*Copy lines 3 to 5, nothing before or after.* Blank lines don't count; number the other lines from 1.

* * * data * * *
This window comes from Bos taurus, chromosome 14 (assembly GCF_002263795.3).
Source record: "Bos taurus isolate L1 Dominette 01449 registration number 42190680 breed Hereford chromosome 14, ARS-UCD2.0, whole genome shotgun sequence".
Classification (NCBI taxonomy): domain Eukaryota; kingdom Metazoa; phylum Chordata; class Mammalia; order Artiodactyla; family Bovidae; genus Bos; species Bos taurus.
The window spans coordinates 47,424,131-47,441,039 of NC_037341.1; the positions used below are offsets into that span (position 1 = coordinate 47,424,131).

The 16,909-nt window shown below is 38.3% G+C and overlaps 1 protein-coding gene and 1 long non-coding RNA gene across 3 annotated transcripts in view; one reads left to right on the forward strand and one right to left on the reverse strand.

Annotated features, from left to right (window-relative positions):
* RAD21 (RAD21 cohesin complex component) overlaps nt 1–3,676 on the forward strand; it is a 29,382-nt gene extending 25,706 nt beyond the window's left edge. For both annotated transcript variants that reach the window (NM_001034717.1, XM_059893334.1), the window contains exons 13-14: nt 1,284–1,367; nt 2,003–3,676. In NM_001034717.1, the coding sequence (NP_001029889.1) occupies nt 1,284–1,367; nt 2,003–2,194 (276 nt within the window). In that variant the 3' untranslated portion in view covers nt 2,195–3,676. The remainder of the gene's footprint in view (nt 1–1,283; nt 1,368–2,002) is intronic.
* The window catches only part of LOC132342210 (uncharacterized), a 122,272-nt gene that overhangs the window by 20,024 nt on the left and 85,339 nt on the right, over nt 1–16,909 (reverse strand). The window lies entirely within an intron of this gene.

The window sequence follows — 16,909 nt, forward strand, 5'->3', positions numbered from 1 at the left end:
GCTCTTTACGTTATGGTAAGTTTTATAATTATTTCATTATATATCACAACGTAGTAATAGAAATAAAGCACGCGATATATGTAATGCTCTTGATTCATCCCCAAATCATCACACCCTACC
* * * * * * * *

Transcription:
Classification (NCBI taxonomy): domain Eukaryota; kingdom Metazoa; phylum Chordata; class Mammalia; order Artiodactyla; family Bovidae; genus Bos; species Bos taurus.
The window spans coordinates 47,424,131-47,441,039 of NC_037341.1; the positions used below are offsets into that span (position 1 = coordinate 47,424,131).

The 16,909-nt window shown below is 38.3% G+C and overlaps 1 protein-coding gene and 1 long non-coding RNA gene across 3 annotated transcripts in view; one reads left to right on the forward strand and one right to left on the reverse strand.